Google+ Followers

Tuesday, March 10, 2015

Moms' Night Out

Moms’ Night Out is a fun little family comedy that reminded me of my younger days when I was maneuvering marriage, a burgeoning career as a writer, and three little children born in three years. I remember the constantly messy family room, the scribbling on walls, and my hard-working husband trying his best to cope with my metamorphosis from career-driven wife to stay-at-home mom. Fortunately for me, I was able to hire a part-time nanny to help out, whereas the main character in this movie, Allyson (played by Sarah Drew from Grey’s Anatomy) does not.

As expected, chaos reigns in Allyson’s life from morning till night, and the only reprieve is a secret hiding place in her closet where oodles of candy, old black and white movies, and memories of what her legs used to look like in her favorite, sexy, strappy high heels provide temporary comfort. Her well-meaning husband, Sean (Sean Astin), tries to lend a hand but is more preoccupied with the newest video games to fill his free time. Her friends are saddled with their own domestic burdens, and her sister-in-law, Bridget (Abbie Cobb), only adds to the drama by unloading her only kid at short notice when the mood strikes. The pastor’s wife, Sondra (Patricia Heaton), offers encouragement, but advice isn’t what Allyson needs. While she adores her three children and is still in love with her husband, she comes to realize that being solely a wife and mother isn’t enough. Even though it is what she has always wanted in life, there is something missing in her heart.

During a boring, superficial book club meeting, Allyson and her best friend, Izzy (Andrea Logan White), hatch a plan to get dressed up, go to dinner, and have a fun night on the town—a mom’s night out. They invite Sondra and the date is set. The hubbies will take care of the kids while the ladies have a nice time, sans cell phones and other distractions that could spoil the evening. But before the night begins, disaster seems to be lurking at every turn. Sean invites his derelict friend to help babysit, Sondra’s teenage daughter has a delinquent moment, Bridget dumps off her kid for another evening of free babysitting, and the restaurant loses the ladies’ reservation (a funny scene). And then to make matters worse, Allyson’s minivan is stolen (or is it?).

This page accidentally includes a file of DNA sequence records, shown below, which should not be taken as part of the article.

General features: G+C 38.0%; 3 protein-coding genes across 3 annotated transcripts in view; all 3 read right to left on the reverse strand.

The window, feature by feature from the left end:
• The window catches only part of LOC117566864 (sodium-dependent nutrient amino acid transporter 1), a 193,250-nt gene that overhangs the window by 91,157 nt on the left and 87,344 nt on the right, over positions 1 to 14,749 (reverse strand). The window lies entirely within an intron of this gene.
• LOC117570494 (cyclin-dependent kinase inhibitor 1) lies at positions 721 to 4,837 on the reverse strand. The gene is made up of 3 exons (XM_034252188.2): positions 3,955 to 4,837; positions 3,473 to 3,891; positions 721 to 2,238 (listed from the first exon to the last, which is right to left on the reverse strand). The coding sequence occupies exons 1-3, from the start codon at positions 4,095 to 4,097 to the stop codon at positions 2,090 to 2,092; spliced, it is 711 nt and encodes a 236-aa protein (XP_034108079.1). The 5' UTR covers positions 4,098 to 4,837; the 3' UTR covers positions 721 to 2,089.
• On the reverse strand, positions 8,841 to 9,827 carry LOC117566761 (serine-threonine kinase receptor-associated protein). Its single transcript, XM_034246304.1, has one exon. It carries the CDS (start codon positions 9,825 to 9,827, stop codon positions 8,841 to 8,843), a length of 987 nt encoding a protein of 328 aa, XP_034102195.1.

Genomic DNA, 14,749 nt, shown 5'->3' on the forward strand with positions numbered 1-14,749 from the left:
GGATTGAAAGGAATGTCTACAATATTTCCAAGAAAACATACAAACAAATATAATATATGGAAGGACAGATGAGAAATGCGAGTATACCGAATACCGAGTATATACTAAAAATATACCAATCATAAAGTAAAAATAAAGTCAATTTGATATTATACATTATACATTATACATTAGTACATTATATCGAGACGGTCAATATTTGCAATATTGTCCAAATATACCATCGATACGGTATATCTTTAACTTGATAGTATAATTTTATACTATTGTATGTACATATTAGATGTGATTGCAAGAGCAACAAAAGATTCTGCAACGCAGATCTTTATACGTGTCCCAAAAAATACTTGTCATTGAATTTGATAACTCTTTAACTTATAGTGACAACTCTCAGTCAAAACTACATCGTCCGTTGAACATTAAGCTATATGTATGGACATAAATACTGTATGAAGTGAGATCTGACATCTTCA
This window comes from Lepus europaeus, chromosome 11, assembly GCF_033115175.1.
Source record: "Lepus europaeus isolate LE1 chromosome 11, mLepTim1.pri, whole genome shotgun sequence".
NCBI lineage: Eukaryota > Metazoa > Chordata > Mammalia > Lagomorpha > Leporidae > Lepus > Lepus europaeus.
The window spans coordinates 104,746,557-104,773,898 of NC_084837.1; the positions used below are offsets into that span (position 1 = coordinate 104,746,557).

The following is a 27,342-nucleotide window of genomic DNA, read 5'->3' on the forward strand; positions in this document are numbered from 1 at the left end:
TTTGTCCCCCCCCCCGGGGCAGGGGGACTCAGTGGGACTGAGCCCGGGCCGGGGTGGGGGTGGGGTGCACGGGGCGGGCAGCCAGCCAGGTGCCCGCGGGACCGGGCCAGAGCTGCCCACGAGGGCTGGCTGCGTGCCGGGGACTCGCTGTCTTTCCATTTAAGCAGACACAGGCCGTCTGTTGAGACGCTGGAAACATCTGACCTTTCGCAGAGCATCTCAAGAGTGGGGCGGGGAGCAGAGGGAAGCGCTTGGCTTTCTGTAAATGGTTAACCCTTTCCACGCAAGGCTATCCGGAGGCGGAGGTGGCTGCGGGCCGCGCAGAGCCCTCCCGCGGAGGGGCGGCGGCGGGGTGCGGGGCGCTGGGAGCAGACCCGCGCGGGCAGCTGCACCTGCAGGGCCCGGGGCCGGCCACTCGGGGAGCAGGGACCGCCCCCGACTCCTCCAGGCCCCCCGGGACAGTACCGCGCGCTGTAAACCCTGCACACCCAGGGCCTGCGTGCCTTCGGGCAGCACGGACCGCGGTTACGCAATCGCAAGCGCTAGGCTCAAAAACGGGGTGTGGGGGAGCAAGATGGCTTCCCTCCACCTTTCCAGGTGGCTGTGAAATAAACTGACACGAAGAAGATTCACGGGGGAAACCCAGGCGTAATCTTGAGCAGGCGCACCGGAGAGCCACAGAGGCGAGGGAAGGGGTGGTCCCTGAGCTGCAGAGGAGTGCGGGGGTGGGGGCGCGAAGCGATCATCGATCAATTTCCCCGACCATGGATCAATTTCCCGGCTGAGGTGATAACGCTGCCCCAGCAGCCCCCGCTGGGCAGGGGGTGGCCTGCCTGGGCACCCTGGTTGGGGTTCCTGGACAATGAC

From here, the movie turns into a bit of a silly caper flick. Mixed signals and miscommunications from Sean and the other husbands send Allyson and her friends on a wild goose chase to rescue the children from a supposed kidnapper. If it weren’t for Drew’s cute personality and funny antics, the second act would be a bit of a bore. Also, one can’t ignore the wonderful Trace Adkins, who helps the film along with his words of wisdom and witty humor that made me laugh. I also loved Heaton’s performance and admired how she used her comedic talents to reveal the flaws of a pastor’s wife without being offensive. These three performances are the glue that hold the film together till the finale.

The ending works nicely with Allyson coming to terms with the chaos in her life. Even though none of the children were truly in danger, the notion of losing her family so swiftly and unexpectantly brings thoughtful reflection. So what if the kitchen is a mess and the family room untidy? She has three healthy, thriving kids who are safe and happy and a wonderful, yet flawed husband her loves her and believes in her talents. As it turns out, she has everything she needs to be content and fulfilled, and the scribbled picture on the wall that her daughter drew is a reminder of this revelation. No longer a mark to be covered by a fresh coat of paint, the crude drawing of a joyous family has become a poetic masterpiece that requires a picture frame to preserve its message. It is a reminder to all of us parents to count our children and families as our greatest blessings from the Lord.

The final scene has Allyson spending a quiet moment in front of her computer before the house stirs with the clamoring of little people. With a hot cup of coffee at her side, she gazes out the window and smiles, her fingers poised over the keys as she prepares to share her thoughts in a blog post. There is hope in knowing she is not alone in her busy world, but that she is connected to a vast fellowship of creative stay-at-home moms (and dads, as the case may be) who long to be validated and recognized. Something the world should appreciate a little more.

Moms' Night Out is a nice little film that is entertaining and thought provoking, especially for us writers and work-at-home folk. Watch it and enjoy!

No comments: